Worlds Fastest Indian (The) [Blu-ray]
Blu-ray ALL - America - Magnolia Home Entertainment
Review written by and copyright: Graeme Tuckett / Noor Razzak (26th March 2007).
The Film

One a year, that seems to be about the strike rate for New Zealand-produced features that get into the mainstream psyche. Last year we were "In My Father's Den" (with "Perfect Strangers" scoring some notable dramatic coups while no one was watching). The year before "Whale Rider" was bringing lumps to throats and tourists to the East Coast in roughly equal numbers. And before that "Rain" (2001), then "Snakeskin" (2001), "Stickmen" (2001), "Scarfies" (1999), etc.
In a few years time we might even consider the decade from the mid-nineties to be a mini golden-age of Kiwi movie making. The last time New Zealand could boast anything like this number of quality movies was back in the late 70's and early 80's when "Sleeping Dogs" (1977), "Goodbye Pork Pie" (1981), "Smash Palace" (1981), "Utu" (1983) and "The Quiet Earth" (1985) among others were picking up local audiences and International acclaim on a pretty regular basis. After seeing "The Quiet Earth", Jack Nicholson said that Bruno Lawrence was his favorite actor in the world, and Roger Ebert called "Smash Palace" one of the year's best films (imagine where New Zealand film would be today if they had kept that momentum going?).
All of which brings us, in a roundabout kind of way, to "The World's Fastest Indian". Roger Donaldson (who, along with Geoff Murphy, was responsible for most of New Zealand's 70's and 80's renaissance) has been trying to get this film made for decades, and it's easy to see why.
It's the story of Burt Munro, the man who in 1967 took a 40-year-old Indian V-Twin Scout to the Bonneville Salt Flats in Utah and set a world land speed records that still stand today. Sheesh, I reckon the really amazing thing about Munro is that he's not as famous today as Ernest Rutherford or Sir Edmund Hillary.
Roger Donaldson and Anthony Hopkins have done a great job of bringing Munro to life. Hopkins manages a serviceable Southland accent, and a deft way with twinkle-eyed old codgerdom that never sacrifices character for cliché, and remains credible no matter how unlikely the exploits he is asked to portray.
The same is true of the New Zealand support cast. Annie Whittle is delightful as Munro's Kiwi lady friend, and Aaron Murphy is solid and clear-eyed as young Tom from next door. Likewise the Americans at Salt Lake, who collectively portray a believable community of misfits and speed freaks, and who we understand when they take the slightly lost Munro under their wing.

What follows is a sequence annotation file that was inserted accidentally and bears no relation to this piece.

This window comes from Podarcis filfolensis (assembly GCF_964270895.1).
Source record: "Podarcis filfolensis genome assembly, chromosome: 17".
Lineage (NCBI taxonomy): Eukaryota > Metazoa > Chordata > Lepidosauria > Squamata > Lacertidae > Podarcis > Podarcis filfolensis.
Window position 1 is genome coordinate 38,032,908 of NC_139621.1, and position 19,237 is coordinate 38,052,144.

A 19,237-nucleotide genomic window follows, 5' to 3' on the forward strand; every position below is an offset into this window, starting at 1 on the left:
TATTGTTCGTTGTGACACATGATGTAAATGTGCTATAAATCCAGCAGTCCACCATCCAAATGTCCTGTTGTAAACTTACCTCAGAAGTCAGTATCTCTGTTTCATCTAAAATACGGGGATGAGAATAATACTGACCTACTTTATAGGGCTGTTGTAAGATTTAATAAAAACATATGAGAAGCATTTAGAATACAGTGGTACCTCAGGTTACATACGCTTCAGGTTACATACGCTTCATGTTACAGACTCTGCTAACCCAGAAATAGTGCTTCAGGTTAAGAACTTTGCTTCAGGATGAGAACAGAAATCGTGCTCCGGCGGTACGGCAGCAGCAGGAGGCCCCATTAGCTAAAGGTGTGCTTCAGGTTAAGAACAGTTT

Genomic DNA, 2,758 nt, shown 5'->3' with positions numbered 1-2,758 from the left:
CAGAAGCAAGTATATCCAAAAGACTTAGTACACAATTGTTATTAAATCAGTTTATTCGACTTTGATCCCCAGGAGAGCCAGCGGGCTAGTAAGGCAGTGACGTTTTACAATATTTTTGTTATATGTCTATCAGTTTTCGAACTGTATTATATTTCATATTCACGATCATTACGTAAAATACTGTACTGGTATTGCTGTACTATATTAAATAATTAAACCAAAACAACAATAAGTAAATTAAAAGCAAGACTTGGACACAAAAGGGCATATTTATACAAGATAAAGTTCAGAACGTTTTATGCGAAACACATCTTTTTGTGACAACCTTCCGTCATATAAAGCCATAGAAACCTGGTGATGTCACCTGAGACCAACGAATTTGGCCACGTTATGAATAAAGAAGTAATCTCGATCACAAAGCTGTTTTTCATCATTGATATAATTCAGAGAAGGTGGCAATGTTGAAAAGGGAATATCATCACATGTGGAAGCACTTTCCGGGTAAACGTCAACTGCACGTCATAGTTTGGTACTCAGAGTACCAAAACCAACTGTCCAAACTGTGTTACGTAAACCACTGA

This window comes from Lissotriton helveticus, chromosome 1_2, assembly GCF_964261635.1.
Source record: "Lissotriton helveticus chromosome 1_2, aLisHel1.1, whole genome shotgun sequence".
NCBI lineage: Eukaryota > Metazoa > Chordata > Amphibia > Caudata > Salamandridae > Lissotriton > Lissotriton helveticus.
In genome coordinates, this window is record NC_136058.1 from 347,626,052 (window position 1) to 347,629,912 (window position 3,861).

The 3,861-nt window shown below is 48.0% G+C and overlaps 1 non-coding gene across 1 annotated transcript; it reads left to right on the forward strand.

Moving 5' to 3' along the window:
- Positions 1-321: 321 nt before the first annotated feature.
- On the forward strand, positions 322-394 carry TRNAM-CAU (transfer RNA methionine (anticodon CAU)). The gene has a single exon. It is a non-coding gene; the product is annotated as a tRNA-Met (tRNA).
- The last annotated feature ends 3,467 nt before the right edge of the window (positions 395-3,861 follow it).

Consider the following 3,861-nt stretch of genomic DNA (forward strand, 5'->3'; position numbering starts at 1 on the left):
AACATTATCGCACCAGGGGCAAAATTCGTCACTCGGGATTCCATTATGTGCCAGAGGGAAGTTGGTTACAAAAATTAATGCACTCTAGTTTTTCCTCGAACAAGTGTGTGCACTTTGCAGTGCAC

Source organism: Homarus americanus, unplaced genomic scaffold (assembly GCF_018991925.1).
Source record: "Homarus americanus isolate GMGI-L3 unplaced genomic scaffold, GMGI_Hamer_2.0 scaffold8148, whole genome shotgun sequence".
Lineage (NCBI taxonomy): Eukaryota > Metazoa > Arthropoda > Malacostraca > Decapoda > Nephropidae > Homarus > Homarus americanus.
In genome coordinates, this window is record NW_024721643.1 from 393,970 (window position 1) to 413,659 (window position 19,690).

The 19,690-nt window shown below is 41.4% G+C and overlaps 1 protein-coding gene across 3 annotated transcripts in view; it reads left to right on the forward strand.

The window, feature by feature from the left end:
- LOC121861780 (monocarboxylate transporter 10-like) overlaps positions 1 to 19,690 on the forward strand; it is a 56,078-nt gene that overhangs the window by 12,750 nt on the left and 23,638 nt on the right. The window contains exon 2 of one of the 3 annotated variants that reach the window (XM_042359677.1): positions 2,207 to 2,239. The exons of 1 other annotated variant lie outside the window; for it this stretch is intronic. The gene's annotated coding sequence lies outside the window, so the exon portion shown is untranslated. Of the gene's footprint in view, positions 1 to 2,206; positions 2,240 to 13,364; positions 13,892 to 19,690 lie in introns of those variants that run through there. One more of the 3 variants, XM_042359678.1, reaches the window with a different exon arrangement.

The film sags a little in its Los Angeles-set centre. Munro's friendship with a transvestite receptionist Tina (Chris Williams) seems contrived, and doesn't really contribute to his journey. But with a funny and genuine Invercargill based first act, and a terrific sequence of set pieces that constitute its finale, "The World's Fastest Indian" is definitely a great entry into the list of good New Zealand-made movies.


Presented in 1.78:1 widescreen, this transfer is presented in 1080p high-definition at 24 fps created using MPEG-2 compression. Much like the DVD release is reformatted from its original theatrical ratio of 2.35:1. This appears to have been the decision of the film's director and not the distributor, which is at first a little confusing. I struggle to comprehend why you'd change your intended ratio simply to please the average Joe viewer who apparently still doesn't like those 'black bars at top and bottom'! And keeping that ratio for the Blu-ray release seems a bit silly. However, despite this the open-matte transfer is actually a bit better than the theatrical ratio, which I found quite restricting squeezing information into the wide space. You can rest assured that although this is not the film original theatrical ratio, this reframing to 1.78:1 is in fact director approved. Now onto the meat of the transfer, how it looks. I wasn't blown away by the DVD release, there were a few flaws but overall it was a generally good transfer and upon receiving this Blu-ray disc I was excited to see this film in 1080p expecting something special. I was however let down, I found this image above average at best for the format, sharpness wasn't always maintained although fine detail can be seen. Grain was also an issue with some noise amongst the black levels, I also spotted some shimmer. These problems aside color balance is spot on with no bleeding of any kind while retaining vibrancy and skin tones appear natural.